People have been anticipating the demise of radiologists for years, speculating that AI will soon be interpreting imaging results with the precision of a seasoned veteran. A new commentary in Radiology: Artificial Intelligence, however, warns that such “doomsday predictions” are way off base—and potentially dangerous.
Author John Banja, PhD, from the Center for Ethics at Emory University in Atlanta, wrote that AI will undoubtedly make a strong impact on radiology—but to claim it will completely take over the specialty, leaving radiologists unemployed and unwanted, is taking things much too far.
“Image recognition technologies are among the most familiar AI models in health care research,” Banja wrote. “But it is a long way from observing the success of an AI model in a research setting to implementing it in routine clinical practice. And it is a much longer way still to replacing human radiologic expertise.”
Banja shared a few key reasons why AI won’t be replacing radiologists for quite some time, even as the technology continues to grow more and more impressive. One key point to remember, he explained, is that AI algorithms are still incredibly specialized. An AI model may interpret a single exam as well as a human radiologist, but what about every other exam type? What about other modalities?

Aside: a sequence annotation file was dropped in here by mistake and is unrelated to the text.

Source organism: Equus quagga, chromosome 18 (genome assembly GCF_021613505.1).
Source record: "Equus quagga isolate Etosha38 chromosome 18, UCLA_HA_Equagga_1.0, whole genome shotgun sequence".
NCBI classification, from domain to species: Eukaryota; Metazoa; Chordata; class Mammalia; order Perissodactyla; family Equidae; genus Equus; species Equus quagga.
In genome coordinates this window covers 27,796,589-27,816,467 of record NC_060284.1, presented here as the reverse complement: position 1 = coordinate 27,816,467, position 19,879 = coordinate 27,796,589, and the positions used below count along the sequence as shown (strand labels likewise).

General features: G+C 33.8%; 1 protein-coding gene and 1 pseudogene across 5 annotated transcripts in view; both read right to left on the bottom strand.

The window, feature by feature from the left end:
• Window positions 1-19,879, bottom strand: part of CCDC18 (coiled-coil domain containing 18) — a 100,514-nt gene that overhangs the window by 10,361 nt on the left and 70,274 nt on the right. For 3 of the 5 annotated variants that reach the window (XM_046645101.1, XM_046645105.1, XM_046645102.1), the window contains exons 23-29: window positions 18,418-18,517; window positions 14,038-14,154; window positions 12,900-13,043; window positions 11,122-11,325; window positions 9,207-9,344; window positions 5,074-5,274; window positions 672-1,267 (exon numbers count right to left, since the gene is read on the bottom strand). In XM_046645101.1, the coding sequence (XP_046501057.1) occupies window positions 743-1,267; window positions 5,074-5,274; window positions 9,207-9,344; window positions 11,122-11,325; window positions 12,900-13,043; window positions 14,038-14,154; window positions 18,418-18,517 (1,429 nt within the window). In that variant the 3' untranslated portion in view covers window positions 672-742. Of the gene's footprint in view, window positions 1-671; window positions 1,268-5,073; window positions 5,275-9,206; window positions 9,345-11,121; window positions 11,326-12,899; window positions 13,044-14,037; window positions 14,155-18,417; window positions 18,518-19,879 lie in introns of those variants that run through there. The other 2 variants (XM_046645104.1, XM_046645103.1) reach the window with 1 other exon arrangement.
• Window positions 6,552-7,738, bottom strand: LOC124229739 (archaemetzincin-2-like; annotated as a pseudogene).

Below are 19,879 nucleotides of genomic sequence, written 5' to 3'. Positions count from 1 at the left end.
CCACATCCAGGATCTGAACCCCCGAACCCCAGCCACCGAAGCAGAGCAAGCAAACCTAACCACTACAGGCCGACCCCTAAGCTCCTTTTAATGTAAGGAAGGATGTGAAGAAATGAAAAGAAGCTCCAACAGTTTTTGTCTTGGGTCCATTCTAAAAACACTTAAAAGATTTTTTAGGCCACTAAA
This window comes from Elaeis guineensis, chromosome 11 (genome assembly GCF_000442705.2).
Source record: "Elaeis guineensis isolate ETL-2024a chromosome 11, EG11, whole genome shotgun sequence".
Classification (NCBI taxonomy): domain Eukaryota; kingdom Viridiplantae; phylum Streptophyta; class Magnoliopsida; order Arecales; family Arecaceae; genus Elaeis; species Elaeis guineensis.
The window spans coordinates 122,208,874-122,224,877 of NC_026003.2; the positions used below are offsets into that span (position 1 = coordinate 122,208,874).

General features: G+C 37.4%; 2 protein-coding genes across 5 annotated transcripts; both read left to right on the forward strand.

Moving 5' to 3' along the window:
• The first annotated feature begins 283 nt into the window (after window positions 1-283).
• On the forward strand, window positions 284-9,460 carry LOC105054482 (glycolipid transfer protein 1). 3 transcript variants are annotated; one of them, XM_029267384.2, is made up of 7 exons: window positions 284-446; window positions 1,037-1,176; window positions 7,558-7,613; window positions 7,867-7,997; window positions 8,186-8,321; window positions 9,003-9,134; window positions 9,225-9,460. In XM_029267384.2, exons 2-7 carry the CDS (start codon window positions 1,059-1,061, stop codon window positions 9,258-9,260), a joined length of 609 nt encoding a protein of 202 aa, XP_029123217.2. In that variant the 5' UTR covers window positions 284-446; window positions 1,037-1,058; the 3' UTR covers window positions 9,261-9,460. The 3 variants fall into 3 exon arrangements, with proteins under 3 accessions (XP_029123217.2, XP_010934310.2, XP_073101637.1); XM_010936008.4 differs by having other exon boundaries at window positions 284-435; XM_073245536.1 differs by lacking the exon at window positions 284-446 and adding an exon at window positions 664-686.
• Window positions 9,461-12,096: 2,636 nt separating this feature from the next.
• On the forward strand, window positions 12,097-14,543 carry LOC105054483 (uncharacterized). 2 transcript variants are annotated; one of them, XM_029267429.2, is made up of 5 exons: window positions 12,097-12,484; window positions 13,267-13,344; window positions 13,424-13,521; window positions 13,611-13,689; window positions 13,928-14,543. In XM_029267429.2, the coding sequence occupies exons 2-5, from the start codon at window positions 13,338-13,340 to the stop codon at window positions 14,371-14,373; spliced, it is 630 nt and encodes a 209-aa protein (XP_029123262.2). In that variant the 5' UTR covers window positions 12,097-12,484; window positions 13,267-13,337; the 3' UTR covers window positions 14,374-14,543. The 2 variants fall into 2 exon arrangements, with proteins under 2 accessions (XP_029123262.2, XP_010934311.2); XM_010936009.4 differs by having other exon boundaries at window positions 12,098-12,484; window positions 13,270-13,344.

“Just because a system excels in a very narrowly defined performance domain hardly means that its practitioners face extinction,” Banja wrote. “Indeed, since its stone age inception, the essential purpose of technology has been to improve performance outcomes. Historically, that innovation has resulted in improved productivity and more rather than fewer jobs.”
In addition, he added, to say AI will replace radiologists undersells just how valuable radiologists are in today’s health systems. Modern AI models simply can’t communicate with patients, make recommendations to colleagues or other key tasks radiologists carry out on a daily basis. AI research might be making impressive progress, but it feels as if there is still a long way to go before the radiologist is truly no longer needed.
Banja also emphasized that forecasting the end of radiologists can be downright dangerous. Such predictions could keep medical students from considering a career in radiology, for example, or it might make health systems less interested in investing imaging services.
“What seems ethically imperative at present, though, is a steady and informed rebuttal of AI hype, especially as it is aimed at image-dependent technologies like radiology,” he wrote. “Today’s hospitals simply cannot function without radiologists, who are core to their diagnostic functions.”
The full Radiology: Artificial Intelligence commentary can be read here.